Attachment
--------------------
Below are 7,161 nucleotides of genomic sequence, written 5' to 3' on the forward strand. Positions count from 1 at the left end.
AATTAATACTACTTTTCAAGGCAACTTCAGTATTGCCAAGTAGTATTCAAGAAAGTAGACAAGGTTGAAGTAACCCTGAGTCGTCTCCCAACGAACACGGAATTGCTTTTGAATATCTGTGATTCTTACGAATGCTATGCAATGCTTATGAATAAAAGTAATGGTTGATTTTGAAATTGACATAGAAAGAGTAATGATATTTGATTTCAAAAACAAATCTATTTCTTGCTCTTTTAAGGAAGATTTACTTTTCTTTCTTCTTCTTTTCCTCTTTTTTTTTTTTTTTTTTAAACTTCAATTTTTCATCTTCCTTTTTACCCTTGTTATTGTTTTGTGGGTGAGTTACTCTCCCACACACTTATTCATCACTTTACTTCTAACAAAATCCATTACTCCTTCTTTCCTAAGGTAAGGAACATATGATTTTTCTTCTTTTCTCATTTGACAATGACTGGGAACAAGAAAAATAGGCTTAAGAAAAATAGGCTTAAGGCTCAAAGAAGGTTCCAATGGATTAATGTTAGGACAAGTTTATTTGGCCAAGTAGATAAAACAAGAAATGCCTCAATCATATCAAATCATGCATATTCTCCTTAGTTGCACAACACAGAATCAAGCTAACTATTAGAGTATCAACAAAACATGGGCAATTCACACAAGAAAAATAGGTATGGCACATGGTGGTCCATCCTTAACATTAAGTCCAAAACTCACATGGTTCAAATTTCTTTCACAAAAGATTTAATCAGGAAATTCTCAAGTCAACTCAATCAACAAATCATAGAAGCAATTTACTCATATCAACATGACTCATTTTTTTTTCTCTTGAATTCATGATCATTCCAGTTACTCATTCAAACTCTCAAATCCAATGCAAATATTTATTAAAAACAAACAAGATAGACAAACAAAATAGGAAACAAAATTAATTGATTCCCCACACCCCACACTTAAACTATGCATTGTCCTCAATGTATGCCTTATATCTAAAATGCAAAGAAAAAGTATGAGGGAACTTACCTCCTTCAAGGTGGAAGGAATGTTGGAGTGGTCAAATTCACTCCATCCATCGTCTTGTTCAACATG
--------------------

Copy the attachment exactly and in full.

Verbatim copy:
Below are 7,161 nucleotides of genomic sequence, written 5' to 3' on the forward strand. Positions count from 1 at the left end.
AATTAATACTACTTTTCAAGGCAACTTCAGTATTGCCAAGTAGTATTCAAGAAAGTAGACAAGGTTGAAGTAACCCTGAGTCGTCTCCCAACGAACACGGAATTGCTTTTGAATATCTGTGATTCTTACGAATGCTATGCAATGCTTATGAATAAAAGTAATGGTTGATTTTGAAATTGACATAGAAAGAGTAATGATATTTGATTTCAAAAACAAATCTATTTCTTGCTCTTTTAAGGAAGATTTACTTTTCTTTCTTCTTCTTTTCCTCTTTTTTTTTTTTTTTTTTAAACTTCAATTTTTCATCTTCCTTTTTACCCTTGTTATTGTTTTGTGGGTGAGTTACTCTCCCACACACTTATTCATCACTTTACTTCTAACAAAATCCATTACTCCTTCTTTCCTAAGGTAAGGAACATATGATTTTTCTTCTTTTCTCATTTGACAATGACTGGGAACAAGAAAAATAGGCTTAAGAAAAATAGGCTTAAGGCTCAAAGAAGGTTCCAATGGATTAATGTTAGGACAAGTTTATTTGGCCAAGTAGATAAAACAAGAAATGCCTCAATCATATCAAATCATGCATATTCTCCTTAGTTGCACAACACAGAATCAAGCTAACTATTAGAGTATCAACAAAACATGGGCAATTCACACAAGAAAAATAGGTATGGCACATGGTGGTCCATCCTTAACATTAAGTCCAAAACTCACATGGTTCAAATTTCTTTCACAAAAGATTTAATCAGGAAATTCTCAAGTCAACTCAATCAACAAATCATAGAAGCAATTTACTCATATCAACATGACTCATTTTTTTTTCTCTTGAATTCATGATCATTCCAGTTACTCATTCAAACTCTCAAATCCAATGCAAATATTTATTAAAAACAAACAAGATAGACAAACAAAATAGGAAACAAAATTAATTGATTCCCCACACCCCACACTTAAACTATGCATTGTCCTCAATGTATGCCTTATATCTAAAATGCAAAGAAAAAGTATGAGGGAACTTACCTCCTTCAAGGTGGAAGGAATGTTGGAGTGGTCAAATTCACTCCATCCATCGTCTTGTTCAACATG